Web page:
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Financial New Year’s resolutions you can keep

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Did you make any resolutions concerning your personal finances last January? If so, how did you do? Did you attain your financial goals, or was the year a total financial washout for you? While Dec. 31st is a day to reflect on the year gone by, Jan. 1 is a time to look forward to the New Year, use this opportunity to review your financial scorecard for the past year and make any possible improvements where necessary for the New Year.

The good news about New Year’s resolutions is that you get to make new ones each year. It’s even better if you can keep the good ones from the past year. In this article, Investopedia provides some New Year’s resolutions to help you improve your finances.

Reset your retirement savings

At work, you probably have the opportunity to save for your retirement through a plan sponsored by your employer. If so, consider that most people find it easier to max out their retirement contributions by budgeting to contribute a set amount each month.

Employer plans

If you have access to a plan at work, consider instructing your employer to withhold enough through salary deferrals to ensure that you reach the maximum limit each year.

 Of course, you should save only amounts that you can realistically afford, as contributing more than you can afford may result in having to incur debts to cover everyday expenses. To determine how much you can save each period, incorporate your retirement savings into your regular budget.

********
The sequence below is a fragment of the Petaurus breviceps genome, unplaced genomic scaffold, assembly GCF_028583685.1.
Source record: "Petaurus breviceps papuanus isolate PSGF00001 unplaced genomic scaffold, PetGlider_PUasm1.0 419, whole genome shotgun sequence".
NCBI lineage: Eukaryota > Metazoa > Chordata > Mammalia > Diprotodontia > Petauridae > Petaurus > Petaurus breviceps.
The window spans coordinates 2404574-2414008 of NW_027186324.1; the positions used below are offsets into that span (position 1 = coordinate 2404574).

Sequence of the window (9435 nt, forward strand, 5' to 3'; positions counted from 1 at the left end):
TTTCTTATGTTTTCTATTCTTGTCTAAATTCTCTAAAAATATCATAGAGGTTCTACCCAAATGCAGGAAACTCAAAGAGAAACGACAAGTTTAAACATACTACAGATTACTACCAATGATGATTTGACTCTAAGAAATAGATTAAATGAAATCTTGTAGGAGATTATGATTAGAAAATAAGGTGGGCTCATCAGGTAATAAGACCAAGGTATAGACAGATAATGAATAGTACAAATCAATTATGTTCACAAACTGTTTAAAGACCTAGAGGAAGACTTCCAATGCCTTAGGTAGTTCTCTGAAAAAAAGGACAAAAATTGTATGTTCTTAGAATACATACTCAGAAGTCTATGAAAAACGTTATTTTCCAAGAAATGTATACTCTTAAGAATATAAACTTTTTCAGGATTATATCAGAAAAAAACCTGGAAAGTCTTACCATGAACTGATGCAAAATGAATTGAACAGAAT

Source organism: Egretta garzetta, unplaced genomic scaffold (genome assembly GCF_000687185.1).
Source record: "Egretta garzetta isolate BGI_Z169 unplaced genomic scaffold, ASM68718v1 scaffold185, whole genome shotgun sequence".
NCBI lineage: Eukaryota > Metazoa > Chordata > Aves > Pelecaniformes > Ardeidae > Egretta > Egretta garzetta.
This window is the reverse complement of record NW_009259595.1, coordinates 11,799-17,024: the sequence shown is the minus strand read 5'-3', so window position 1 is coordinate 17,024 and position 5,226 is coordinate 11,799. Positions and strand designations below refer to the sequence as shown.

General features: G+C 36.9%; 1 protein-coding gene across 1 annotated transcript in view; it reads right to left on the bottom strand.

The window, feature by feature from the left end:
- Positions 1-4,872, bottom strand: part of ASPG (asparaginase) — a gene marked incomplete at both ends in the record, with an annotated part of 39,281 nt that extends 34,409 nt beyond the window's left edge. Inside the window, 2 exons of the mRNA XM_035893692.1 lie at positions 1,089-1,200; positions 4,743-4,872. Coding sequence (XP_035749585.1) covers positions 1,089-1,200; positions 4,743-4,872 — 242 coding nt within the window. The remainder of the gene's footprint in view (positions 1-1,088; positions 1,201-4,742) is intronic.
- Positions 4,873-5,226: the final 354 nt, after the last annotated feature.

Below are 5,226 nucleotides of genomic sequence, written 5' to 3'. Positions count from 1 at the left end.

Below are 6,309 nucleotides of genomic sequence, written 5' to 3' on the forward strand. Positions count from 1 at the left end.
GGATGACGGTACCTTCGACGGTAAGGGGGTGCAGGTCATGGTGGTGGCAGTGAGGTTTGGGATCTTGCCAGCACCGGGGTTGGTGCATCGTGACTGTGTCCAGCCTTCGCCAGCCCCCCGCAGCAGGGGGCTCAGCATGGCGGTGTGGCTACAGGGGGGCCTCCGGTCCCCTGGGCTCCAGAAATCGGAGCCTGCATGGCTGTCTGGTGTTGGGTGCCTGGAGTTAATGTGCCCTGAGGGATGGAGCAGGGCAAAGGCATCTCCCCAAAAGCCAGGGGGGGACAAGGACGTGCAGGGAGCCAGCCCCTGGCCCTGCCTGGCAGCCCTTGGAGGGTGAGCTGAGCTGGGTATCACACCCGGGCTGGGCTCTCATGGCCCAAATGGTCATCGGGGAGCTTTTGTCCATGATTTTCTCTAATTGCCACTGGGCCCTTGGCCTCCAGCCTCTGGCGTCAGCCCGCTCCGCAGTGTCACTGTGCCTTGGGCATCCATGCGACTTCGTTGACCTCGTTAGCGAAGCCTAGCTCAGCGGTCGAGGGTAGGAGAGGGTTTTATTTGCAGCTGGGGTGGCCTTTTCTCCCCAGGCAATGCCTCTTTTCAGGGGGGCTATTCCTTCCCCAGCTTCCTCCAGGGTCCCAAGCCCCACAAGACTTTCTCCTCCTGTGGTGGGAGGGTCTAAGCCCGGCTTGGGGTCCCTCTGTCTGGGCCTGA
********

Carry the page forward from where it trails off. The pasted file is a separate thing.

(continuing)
Other resolutions

Rebalance your investment portfolio

The previous year was no different than any other year; with some sectors performing better than others. Chances are that the sectors that performed the best last year may not enjoy a repeat performance this year. By rebalancing your portfolio to its original or updated asset allocation, you take steps to lock in gains from the sectors with the best returns, and purchase shares in the sectors that have lagged behind last year’s leaders.

Pay down your credit cards

If you owe money on your credit cards, determine how much you can realistically afford to pay off during the year. For best results, try not to charge additional purchases on those cards while you’re trying to pay down what you owe. If you have high interest credit card balances, consider whether it would be more beneficial to pay off those high interest debts or to add to your savings.

Review your credit report

Review your credit report, and take steps to repair any negative aspects

Review your life insurance and disability insurance needs

As you move through your career, your life and disability insurance need to continue to change. Give some thought as to how much protection you need and compare it to the coverage you currently have through your employer’s benefit package. Consider whether you need more or less life insurance, and whether your needs would be better satisfied by term or permanent life insurance. Also, review your disability insurance coverage to determine whether you have enough coverage.

The bottom line

Be cautious about setting too many or unrealistic financial goals. Otherwise, you may be unable to accomplish any of them. Take this opportunity to restate your financial resolutions simply and clearly for the New Year and rest easy knowing that this is one resolution you can keep. It may be a good idea to maintain a checklist to keep track of how you are doing throughout the year, so that you can make any necessary modifications. Consider meeting with your financial advisor to review the goals and objectives that you have established.

 Culled from Investopedia US, A Division of ValueClick, Inc.